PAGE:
Taking a relationship-based approach to banking, Arvest Bank’s Mandy Anthes says every number on her customers’ financial statements is a story.
“I can impact my customers by making sure that I can tell that story on their behalf when underwriting a loan request,” says Anthes, who began her banking career in 2005. “I know they have worked hard to build their business, and it is my job to make their banking easy and uncomplicated. They have enough to worry about day to day and I don’t need to add to it with inefficiencies.”
A commercial banker at Arvest since 2018, Anthes says she makes a genuine investment in her clients’ businesses. Her client meetings inquire not only about financial needs and industry changes, but also celebrations, challenges, family life and new goals.
At Arvest Bank, she manages a banking loan portfolio of nearly $49 million among 70 clients. The portfolio was up 10% year-over-year from the roughly $44 million she managed in 2020.
“I believe going above the call of duty is being available and ready,” she says. “In my experience, there are no ‘banker hours.’ I try to make my hours match the convenience of the client.”
The early days of the COVID-19 pandemic certainly presented challenges to that belief, as Anthes was among bankers guiding clients though the Paycheck Protection Program, which provided small businesses with funds to pay up to eight weeks of payroll costs.
“There were numerous late nights on the phone with clients talking them through the PPP process and praying that the process would not change again as we entered their applications,” she says, adding customers also quickly needed help working through next steps. “I made sure that all my clients received the same level of service and attention.”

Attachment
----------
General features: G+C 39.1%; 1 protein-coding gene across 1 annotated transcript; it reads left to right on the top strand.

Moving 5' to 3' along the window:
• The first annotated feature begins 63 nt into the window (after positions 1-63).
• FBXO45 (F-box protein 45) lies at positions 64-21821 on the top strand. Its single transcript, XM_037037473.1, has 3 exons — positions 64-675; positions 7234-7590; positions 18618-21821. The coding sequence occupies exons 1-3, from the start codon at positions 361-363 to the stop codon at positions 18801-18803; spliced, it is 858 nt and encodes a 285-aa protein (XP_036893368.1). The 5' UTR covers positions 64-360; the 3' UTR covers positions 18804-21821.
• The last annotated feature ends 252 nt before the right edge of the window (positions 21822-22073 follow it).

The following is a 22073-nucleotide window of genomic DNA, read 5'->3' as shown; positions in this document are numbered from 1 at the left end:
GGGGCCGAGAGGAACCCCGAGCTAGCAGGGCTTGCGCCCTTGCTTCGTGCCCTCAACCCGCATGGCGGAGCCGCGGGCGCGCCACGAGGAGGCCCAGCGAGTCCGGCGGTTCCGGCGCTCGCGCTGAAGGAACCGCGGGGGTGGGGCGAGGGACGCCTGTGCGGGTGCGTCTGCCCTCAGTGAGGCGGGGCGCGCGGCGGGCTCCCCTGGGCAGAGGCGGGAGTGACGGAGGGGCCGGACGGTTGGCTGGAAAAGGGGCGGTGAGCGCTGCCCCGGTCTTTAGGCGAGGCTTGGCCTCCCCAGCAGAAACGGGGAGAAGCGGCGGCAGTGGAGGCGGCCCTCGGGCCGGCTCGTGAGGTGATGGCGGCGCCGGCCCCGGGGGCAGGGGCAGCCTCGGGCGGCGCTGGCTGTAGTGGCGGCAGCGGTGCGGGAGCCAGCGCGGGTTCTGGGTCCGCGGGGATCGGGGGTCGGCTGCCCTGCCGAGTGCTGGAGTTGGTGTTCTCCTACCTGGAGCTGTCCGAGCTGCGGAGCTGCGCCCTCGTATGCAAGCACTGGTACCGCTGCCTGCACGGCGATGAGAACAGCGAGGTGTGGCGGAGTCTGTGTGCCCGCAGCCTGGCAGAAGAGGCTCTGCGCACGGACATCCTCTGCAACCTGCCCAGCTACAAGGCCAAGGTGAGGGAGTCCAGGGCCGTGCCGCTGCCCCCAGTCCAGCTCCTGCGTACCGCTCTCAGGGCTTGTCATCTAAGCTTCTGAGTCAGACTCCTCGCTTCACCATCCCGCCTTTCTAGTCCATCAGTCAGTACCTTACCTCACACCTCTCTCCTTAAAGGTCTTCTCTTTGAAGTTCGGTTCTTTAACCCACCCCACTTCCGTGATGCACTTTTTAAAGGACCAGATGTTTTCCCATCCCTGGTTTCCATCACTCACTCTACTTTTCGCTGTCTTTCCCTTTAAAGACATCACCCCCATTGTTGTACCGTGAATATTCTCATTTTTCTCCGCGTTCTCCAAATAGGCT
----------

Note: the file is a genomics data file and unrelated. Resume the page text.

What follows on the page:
Summer Massey has worked with Anthes for four years at Arvest as a commercial loan manager. She says Anthes is committed to her clients, colleagues, family and community.
“When opportunities for growth and leadership are presented, she always steps up,” Massey says. “She doesn’t go blindly into an opportunity; she prepares for it and comes ready to fully participate on day one.”
Outside Arvest, Anthes is active in the banking industry, sitting on the Springfield Finance and Development Corp. as its vice president. The community development organization provides loans to central Springfield small businesses that seek job creation or retention. She also is a past chair of the Women Bankers Conference, an annual event organized by the Missouri Bankers Association.
Among her civic work beyond banking, Anthes serves as past board president of Leadership Springfield. Additionally, she is the organization’s Signature Class chair and a member of its alumni engagement committee. She also previously served with Court Appointed Special Advocates of Southwest Missouri and was a former member of the United Way Allocations Committee, Junior League of Springfield and Leadership Council for The Network, the Springfield Area Chamber of Commerce’s young professionals’ group.
Going up at Missouri State University’s 125-acre William H. Darr Agricultural Center on Kansas Expressway is the Small Animal Education Center.